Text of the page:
Back in January, Micah and I tackled our first “composting” project. I actually started this post back then, but had to finish another project — getting my computer up and running after a crashed hard drive — which I finally just figured out this week.
We found this drop leaf table curbside a while ago and it had been sitting in our garage.
When we first saw it, we thought maybe we’d sell it on Craigslist (one of our more profitable hobbies — find other people’s trash and sell it to people who actually want it), but then on closer examination realized some of the joints were broken and the top didn’t look great.
We decided to keep it anyway for our “house.” We don’t actually have a house, we live in a 2 bedroom condo. But what better time to start hoarding things we might use down the road than in the present, right?
Then I had this vision of actually using the table now in our craft room/office. I have been using an antique sewing table for sewing, but it is not the best use of our limited space. Plus with grad school work, Micah needs a little more room to spread out books. So the sewing table went out to the garage and the drop leaf table came in.
This isn’t a how-to post because I didn’t actually know what I was doing. But here’s a few photos of our process and the finished product. The moral of this post is – fixing and painting a piece of furniture really isn’t that hard, so you should try it, too!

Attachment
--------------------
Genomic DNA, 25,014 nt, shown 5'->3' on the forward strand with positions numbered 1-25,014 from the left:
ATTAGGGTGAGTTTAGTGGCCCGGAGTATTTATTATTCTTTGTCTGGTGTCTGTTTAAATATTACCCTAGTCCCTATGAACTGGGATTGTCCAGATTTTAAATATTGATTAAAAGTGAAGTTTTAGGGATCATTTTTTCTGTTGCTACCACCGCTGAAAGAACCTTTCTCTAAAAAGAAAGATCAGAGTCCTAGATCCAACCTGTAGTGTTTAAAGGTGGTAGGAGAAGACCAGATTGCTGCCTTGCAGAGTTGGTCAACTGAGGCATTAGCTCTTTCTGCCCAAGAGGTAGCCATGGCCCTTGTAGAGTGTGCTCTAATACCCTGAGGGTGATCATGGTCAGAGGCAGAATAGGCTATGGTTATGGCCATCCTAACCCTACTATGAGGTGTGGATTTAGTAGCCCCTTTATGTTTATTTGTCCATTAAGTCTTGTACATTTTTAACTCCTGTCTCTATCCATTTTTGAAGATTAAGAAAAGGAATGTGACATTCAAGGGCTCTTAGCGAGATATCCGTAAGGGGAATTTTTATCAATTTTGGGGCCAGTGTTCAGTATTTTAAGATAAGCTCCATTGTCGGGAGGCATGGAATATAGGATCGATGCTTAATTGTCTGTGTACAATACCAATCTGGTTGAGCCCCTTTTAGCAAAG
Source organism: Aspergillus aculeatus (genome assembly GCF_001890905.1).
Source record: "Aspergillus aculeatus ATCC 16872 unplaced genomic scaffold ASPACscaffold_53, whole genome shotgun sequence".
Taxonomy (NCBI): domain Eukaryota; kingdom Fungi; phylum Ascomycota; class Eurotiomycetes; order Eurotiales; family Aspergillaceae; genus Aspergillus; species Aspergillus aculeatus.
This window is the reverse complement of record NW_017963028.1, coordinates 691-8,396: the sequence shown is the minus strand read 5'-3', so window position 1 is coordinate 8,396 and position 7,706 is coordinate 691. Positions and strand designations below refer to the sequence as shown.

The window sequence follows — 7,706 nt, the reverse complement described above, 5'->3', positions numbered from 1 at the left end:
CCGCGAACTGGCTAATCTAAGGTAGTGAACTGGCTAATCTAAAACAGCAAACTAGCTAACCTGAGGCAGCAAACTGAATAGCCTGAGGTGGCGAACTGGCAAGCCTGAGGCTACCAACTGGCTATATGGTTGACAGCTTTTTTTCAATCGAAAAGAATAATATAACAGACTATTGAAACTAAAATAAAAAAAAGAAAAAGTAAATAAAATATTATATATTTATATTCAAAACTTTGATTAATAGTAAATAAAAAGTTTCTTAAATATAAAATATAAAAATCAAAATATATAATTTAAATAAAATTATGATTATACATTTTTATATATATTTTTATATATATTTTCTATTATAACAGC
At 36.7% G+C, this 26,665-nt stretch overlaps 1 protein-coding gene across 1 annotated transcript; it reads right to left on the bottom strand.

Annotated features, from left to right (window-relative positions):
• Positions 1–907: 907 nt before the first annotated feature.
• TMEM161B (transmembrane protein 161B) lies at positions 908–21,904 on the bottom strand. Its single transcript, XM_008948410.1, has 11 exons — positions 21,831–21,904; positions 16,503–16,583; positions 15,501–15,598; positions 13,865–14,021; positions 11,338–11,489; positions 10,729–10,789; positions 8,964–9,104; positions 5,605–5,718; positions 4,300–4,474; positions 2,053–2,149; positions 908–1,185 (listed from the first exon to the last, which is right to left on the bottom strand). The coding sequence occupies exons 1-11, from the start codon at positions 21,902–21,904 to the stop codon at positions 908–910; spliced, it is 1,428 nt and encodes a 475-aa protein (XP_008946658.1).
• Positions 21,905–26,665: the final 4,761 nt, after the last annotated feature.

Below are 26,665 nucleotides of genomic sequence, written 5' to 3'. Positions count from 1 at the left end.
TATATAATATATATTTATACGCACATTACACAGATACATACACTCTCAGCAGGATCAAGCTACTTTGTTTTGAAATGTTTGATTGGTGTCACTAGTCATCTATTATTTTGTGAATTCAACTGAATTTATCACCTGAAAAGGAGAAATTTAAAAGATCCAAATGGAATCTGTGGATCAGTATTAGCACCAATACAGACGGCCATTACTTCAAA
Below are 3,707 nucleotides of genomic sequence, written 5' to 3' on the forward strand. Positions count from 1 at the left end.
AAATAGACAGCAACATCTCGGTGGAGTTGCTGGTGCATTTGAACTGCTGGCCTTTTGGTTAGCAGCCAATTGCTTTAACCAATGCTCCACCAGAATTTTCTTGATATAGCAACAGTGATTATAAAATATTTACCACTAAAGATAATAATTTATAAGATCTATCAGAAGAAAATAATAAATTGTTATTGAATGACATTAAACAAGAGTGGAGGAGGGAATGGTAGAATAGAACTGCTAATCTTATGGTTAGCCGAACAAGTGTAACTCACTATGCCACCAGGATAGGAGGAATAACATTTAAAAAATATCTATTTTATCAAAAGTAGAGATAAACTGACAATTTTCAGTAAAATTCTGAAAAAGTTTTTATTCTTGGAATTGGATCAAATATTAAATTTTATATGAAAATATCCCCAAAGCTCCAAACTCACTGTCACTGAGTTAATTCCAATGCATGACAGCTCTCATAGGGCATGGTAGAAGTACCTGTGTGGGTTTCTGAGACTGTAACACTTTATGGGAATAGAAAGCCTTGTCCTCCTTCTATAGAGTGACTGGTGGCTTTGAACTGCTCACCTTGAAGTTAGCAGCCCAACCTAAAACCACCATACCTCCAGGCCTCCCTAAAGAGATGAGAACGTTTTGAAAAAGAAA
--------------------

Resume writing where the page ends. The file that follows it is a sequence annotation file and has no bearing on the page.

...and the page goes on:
Step One: Gluing and clamping. This probably took 30 minutes – but then we let it dry for 24 hours.
Step Two: Sanding. This took 30 minutes. I decided to paint rather than stain it because I wanted to avoid having to actually do a good job sanding.
Step Three: Painting. 2 -3 hours total (I did 2 coats on the top, with sanding in between, and one on the bottom, with touch ups afterwards).
When I started painting, I was thinking I would just use leftover paint that we had, so I started with the black top. Then I realized we didn’t have enough, plus I had a vision of a teal table. So, off to the Habitat ReStore to look for paint. I thought I was buying teal — turns out it wasn’t mixed into the base well enough so it was more of a blue-gray. A nice color, nonetheless.
So here we have it – January’s project, check! It just took me till March to post about it.
Total hands-on time: less than 4 hours
Total cost: $5 for a gallon of paint at the ReStore + other supplies we had around the house